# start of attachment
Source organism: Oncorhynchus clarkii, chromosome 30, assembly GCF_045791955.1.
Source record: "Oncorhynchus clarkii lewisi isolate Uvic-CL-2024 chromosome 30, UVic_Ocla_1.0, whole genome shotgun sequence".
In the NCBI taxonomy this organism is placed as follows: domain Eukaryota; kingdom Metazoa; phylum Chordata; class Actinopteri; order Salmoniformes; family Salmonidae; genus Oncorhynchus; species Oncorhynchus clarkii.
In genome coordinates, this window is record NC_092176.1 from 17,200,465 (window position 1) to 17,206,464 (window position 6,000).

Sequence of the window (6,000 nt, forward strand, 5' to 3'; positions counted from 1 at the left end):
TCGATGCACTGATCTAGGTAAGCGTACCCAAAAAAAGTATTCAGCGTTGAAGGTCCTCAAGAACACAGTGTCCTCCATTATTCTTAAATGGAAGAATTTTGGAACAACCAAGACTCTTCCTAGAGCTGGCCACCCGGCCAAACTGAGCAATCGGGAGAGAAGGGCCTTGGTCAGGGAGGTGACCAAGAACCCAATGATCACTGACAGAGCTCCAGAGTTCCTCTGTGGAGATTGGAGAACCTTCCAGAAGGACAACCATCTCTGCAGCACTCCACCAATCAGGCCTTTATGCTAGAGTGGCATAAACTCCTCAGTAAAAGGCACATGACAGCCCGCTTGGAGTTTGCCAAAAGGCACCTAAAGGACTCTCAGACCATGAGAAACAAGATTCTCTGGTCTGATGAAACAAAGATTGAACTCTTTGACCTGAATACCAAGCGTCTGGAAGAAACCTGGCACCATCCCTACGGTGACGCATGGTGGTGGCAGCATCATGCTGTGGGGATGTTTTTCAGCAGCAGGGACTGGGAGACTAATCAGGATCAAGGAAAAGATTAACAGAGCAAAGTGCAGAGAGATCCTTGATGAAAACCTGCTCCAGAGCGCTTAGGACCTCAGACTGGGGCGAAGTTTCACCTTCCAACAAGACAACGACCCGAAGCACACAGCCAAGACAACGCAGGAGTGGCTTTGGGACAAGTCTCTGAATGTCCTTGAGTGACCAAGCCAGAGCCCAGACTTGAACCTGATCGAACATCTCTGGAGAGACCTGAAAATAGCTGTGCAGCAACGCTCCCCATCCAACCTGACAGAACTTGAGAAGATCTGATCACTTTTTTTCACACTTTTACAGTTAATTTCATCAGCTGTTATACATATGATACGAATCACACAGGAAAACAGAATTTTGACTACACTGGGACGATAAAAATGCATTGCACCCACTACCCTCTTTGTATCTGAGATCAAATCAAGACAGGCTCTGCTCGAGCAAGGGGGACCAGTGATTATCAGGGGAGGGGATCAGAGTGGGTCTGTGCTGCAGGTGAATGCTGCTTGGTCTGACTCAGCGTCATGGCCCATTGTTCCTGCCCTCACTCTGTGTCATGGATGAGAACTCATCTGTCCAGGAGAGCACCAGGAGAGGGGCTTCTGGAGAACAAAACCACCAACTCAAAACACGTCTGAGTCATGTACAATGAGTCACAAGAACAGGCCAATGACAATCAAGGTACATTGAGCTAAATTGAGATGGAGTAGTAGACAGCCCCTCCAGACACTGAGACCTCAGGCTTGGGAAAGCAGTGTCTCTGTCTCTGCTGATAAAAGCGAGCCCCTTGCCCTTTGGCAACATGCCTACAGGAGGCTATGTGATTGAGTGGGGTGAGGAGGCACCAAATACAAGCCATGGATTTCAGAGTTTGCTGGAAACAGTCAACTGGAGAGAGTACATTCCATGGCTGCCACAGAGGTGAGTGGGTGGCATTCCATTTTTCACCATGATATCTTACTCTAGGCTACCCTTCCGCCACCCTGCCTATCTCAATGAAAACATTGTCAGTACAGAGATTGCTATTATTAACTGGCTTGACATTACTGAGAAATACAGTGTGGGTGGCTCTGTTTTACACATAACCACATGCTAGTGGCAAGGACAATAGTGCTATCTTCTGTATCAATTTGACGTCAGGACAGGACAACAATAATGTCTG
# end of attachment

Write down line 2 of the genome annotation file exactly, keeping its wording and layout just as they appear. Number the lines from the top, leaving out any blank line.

Source record: "Oncorhynchus clarkii lewisi isolate Uvic-CL-2024 chromosome 30, UVic_Ocla_1.0, whole genome shotgun sequence".